Boarding school options for Indigenous students in central Australia need to expand

Claire Halliday
Claire Halliday

Boarding school options for Aboriginal school students in central Australia are being explored by both federal and Northern Territory government leaders.

Indigenous Australians Minister Linda Burney, federal Education Minister Jason Clare and Lingiari MP Marion Scrymgour met earlier this week and announced a multi-agency assessment of boarding school options and capacity.

“It is important to understand the current provision of supported student accommodation, existing expansion proposals and the needs of remote students,” Ms Burney said.

“The approach to education in central Australia must focus on the needs and aspirations of young people and their families.”

- Advertisement -

The assessment is due by the end of 2023 and will include consultation with the Central Australian Regional Controller, the Central Australian Aboriginal Leadership Group, and local schools that may be considering establishing or expanding their boarding school accommodation options.

St Philip’s College (pictured above) and Yirara College are two local schools already taking boarders.

Supporting on-country learning

Last year, the community-controlled independent school, Yipirinya, submitted an application for $12 million funding to the National Indigenous Australians Agency to build a boarding facility. The school is governed by an Aboriginal council and currently has around 300 students across primary and secondary. The school teaches in five languages, Central Arrernte, Warlpiri, Luritja, Western Aranda and English.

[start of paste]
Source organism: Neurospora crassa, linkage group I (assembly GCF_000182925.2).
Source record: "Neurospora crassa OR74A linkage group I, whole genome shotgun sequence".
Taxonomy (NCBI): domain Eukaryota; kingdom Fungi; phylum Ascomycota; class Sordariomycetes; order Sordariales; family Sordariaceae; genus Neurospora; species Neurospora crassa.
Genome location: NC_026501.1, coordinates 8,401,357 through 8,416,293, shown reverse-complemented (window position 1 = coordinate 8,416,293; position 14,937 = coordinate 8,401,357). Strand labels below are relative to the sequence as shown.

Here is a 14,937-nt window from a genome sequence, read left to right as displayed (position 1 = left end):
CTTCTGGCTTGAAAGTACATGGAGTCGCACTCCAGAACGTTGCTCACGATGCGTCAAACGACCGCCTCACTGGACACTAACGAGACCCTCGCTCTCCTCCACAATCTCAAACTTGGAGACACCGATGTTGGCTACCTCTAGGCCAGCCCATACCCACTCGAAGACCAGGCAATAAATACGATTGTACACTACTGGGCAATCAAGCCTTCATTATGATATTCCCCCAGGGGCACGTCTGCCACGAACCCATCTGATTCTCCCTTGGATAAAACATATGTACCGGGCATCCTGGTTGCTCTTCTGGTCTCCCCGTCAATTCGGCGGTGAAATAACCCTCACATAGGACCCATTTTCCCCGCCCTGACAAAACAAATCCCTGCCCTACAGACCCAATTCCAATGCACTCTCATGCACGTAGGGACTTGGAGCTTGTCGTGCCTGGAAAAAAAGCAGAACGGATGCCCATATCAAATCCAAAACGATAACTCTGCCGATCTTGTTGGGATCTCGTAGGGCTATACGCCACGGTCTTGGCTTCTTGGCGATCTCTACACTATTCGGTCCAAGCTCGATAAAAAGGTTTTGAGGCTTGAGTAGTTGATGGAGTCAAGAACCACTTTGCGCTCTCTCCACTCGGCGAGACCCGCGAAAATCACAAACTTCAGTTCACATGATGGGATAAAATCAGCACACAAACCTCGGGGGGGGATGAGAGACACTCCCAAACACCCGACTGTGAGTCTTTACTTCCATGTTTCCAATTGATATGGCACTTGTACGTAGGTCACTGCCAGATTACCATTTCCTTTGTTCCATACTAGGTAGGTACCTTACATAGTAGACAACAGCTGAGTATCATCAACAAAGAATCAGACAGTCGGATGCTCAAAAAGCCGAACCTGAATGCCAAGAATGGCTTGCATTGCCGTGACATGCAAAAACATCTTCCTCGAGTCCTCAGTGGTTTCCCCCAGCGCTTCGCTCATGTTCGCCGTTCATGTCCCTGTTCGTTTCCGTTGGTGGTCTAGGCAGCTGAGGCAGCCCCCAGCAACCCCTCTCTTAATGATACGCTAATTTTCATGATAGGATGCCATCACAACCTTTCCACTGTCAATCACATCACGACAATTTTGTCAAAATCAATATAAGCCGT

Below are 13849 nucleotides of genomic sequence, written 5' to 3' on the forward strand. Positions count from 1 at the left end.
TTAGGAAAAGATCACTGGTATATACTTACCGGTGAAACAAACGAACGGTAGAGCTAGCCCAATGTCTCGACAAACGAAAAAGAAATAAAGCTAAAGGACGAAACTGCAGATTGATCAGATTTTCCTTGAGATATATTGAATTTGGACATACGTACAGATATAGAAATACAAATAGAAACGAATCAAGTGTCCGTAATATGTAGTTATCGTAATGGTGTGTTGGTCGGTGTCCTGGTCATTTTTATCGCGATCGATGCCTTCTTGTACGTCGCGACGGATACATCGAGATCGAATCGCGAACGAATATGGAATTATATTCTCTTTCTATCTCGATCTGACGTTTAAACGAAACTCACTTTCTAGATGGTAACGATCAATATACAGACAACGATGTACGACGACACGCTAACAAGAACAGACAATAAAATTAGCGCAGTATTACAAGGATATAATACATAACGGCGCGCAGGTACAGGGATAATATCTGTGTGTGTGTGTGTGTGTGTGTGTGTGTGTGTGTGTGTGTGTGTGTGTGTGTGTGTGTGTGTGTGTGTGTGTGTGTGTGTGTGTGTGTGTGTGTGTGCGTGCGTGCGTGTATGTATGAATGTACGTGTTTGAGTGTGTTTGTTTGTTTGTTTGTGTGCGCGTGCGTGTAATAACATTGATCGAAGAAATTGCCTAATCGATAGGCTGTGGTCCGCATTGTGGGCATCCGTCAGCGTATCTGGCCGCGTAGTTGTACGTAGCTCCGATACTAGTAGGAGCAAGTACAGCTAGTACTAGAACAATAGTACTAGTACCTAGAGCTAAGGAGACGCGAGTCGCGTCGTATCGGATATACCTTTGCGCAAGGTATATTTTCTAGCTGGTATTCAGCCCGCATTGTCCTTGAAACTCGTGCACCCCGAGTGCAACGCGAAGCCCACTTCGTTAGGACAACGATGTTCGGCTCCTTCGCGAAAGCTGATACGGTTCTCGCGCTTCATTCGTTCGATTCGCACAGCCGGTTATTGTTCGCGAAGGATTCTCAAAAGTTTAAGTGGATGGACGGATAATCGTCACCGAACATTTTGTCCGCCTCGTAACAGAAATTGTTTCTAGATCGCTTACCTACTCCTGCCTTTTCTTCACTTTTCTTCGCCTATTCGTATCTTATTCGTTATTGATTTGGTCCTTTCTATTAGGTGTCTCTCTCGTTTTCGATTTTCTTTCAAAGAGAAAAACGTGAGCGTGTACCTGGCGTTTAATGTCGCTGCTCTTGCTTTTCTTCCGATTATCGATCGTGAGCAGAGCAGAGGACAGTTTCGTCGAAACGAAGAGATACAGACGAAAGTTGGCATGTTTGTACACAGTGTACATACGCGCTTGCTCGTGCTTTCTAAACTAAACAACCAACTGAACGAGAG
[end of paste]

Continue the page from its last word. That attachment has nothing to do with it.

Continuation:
Yipirinya principal Gavin Morris urged all stakeholders to fast-track the school’s assessment.

- Advertisement -

“In Alice Springs, we have an impending crisis looming for our community this summer, escalating the need for secure and safe accommodation for our students and families,” Mr Morris said.

Mr Clare said announced allocation of an additional $40.4 million to the $250 million plan for A Better, Safer Future for Central Australia. The funds have been allocated to the region’s 46 schools in the region, to support on-country learning.

The assessment – conducted by the National Indigenous Australians Agency, with the Commonwealth and Territory education departments – will also be informed by the NT government’s Review of Secondary Schooling findings.

Ms Scrymgour said working through the boarding needs and views from the local community in Central Australia was important.

“This approach is aimed at making sure federal funding is targeted, accountable and in line with the needs of the community,” she said.

- Advertisement -
Share This Article
Claire Halliday has an extensive career as a full-time writer - across book publishing, copywriting, podcasting and feature journalism - for more than 25 years. She lives in Melbourne with children, two border collies and a grumpy Burmese cat. Contact: claire.halliday[at]